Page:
This isn't about odor — honestly, if the species that invented indoor plumbing doesn't smell better, we're in serious trouble. But we have a far better sense of smell than Neanderthals did, and that reveals some crucial differences in our brains.
Markus Bastir and Antonio Rosas of the Spanish Natural Science Museum (CSIC) used high-tech medical imaging to peer inside fossil skulls of both early modern humans and Neanderthals. Although the brain itself doesn't fossilize, we can deduce a lot of its structure from the cranium, which is shaped by the brain.
They identified two major areas where human and Neanderthal brains differ. The first is in the temporal lobe, which deals with language, memory, and social functions. This lobe is bigger in humans, which isn't a particularly surprising result. A more unexpected result is the olfactory bulb, which deals with smells and is 12% bigger in humans than Neanderthals. This means we probably had a significantly better sense of smell than our Neanderthal cousins.
Our sense of smell is particularly important because it's the only sense that is directly wired to the brain - while visual or aural information has to pass through several filters, the chemical information from the nose is transferred straight to the brain. It's one of the oldest known senses in vertebrates, and it's a sense that never shuts down - even when we're asleep, we continue to breath and perceive odors. It's also closely connected with our memory systems, which is why smells can serve as powerful reminders of past events.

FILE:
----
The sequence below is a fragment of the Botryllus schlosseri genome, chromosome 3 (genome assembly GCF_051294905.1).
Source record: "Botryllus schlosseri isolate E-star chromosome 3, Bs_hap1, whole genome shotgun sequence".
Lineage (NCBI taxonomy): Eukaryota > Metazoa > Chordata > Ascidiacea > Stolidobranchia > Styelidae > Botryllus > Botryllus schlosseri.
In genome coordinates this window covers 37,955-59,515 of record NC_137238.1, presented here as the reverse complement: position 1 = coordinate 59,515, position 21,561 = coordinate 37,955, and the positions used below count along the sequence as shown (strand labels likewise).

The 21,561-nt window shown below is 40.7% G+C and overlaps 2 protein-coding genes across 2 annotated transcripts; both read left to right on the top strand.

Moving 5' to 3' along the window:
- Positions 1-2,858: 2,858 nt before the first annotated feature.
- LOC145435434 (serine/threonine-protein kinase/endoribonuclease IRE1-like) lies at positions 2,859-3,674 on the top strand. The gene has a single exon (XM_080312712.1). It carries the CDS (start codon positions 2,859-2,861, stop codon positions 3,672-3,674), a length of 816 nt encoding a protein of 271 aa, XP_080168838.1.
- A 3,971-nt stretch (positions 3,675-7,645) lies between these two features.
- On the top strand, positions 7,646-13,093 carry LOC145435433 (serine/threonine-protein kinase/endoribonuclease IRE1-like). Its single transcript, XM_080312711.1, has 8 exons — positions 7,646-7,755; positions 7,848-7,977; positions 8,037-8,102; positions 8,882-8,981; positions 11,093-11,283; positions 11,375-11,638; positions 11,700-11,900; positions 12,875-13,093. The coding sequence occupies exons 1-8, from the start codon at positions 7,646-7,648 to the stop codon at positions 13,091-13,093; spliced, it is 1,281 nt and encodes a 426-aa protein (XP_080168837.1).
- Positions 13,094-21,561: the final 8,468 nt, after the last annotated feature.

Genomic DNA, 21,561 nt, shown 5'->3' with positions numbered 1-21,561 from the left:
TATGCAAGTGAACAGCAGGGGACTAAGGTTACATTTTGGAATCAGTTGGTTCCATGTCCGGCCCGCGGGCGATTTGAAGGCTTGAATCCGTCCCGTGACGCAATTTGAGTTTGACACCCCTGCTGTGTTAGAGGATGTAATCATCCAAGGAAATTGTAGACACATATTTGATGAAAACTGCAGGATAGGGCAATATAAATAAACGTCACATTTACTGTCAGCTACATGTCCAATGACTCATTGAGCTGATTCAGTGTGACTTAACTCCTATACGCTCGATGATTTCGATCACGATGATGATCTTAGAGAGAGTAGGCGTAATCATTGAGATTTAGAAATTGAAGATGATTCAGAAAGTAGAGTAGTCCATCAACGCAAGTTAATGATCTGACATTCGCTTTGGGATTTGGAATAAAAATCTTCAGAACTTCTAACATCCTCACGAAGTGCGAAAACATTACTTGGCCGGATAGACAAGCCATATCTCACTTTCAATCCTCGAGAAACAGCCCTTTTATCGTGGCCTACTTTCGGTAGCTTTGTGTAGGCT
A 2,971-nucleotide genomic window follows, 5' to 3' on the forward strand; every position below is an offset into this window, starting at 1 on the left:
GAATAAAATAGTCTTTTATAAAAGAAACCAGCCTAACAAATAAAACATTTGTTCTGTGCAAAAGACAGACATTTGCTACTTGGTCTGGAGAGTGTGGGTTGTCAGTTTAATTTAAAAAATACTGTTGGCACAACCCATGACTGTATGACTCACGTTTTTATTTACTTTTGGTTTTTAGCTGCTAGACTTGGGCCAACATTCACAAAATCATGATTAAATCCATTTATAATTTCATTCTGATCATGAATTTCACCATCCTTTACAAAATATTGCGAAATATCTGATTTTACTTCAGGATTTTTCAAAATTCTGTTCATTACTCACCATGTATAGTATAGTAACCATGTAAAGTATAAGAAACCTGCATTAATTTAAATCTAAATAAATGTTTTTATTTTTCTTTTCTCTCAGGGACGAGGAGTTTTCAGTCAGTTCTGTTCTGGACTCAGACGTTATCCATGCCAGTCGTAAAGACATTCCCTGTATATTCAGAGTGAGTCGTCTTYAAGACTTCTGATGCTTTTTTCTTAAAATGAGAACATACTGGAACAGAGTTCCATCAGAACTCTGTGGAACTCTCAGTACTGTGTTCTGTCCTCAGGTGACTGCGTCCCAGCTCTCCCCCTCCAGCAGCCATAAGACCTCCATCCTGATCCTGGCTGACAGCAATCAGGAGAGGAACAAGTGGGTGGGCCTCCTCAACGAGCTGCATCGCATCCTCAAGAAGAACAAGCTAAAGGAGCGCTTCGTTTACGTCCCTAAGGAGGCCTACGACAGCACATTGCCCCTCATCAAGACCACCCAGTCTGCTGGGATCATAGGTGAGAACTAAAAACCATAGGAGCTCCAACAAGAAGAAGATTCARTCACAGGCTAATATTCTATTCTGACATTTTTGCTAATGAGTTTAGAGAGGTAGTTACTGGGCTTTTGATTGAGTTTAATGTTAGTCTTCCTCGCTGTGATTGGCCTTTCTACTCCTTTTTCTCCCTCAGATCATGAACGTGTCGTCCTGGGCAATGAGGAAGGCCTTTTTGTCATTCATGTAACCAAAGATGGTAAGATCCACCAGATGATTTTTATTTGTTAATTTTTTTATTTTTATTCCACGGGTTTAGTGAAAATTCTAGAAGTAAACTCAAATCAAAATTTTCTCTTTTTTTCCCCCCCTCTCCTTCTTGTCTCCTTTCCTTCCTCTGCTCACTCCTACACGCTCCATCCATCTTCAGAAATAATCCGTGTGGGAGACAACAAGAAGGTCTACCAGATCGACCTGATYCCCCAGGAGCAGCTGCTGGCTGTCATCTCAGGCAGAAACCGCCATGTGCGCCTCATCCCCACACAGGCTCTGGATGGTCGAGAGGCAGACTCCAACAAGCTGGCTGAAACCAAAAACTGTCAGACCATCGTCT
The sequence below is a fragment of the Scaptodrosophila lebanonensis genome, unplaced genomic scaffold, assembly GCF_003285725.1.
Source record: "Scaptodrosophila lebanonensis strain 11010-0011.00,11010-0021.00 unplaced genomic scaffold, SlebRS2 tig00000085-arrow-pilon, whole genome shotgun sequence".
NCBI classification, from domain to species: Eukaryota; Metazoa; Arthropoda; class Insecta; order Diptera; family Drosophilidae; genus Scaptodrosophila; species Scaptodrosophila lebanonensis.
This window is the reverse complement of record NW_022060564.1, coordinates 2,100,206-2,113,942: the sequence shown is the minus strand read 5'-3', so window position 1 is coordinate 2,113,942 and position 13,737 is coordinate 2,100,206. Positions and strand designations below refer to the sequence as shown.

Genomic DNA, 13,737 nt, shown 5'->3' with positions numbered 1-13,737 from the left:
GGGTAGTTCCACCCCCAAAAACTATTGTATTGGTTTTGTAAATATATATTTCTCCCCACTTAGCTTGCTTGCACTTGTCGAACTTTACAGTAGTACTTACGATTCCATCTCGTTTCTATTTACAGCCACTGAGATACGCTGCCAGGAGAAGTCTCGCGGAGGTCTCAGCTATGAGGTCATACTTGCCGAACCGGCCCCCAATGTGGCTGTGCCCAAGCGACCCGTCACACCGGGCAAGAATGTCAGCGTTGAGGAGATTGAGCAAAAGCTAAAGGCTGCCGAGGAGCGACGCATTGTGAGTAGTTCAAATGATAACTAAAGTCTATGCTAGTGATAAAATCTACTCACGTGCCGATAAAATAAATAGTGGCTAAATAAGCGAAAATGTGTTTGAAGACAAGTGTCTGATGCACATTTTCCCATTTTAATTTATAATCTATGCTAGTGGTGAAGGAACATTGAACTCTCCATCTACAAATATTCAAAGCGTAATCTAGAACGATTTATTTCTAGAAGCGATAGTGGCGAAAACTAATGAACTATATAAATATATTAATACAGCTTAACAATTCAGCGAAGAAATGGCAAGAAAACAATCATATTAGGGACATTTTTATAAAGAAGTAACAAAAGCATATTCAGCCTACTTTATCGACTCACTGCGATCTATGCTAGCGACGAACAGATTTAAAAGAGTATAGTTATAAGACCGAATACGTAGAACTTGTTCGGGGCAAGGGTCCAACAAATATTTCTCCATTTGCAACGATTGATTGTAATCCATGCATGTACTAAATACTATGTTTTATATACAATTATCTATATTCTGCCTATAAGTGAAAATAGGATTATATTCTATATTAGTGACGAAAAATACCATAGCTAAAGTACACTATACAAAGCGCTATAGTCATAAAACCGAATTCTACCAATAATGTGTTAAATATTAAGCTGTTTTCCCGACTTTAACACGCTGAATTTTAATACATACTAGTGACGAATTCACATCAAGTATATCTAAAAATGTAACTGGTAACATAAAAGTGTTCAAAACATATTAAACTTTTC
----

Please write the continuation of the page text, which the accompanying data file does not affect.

So why did we have the more powerful sense of smell? Some of it might have had to do with compensating for smaller hardware — Neanderthals had bigger faces and noses than we did, so our improved sense of smell might have simply leveled the playing field. It's also possible that a sense of smell was more important in Africa, where modern humans evolved, than it was in the Neanderthals' stomping grounds in Eurasia.
We can also look at the brain functions associated with the sense of smell, which neuroscientists have actually dubbed "higher olfactory functions" and include intuition, perception, and judgment. Olfactory information is also sent to regions of the brain involved in emotion, motivation, fear, memory, pleasure, and attraction. Any or all of these could be crucial to what made us uniquely human, and it all goes back to our surprisingly powerful noses. Of course, by that logic, dogs should probably be ruling the world, so this probably isn't the only explanation for humanity's success...
Via Nature Communications. Image via AP.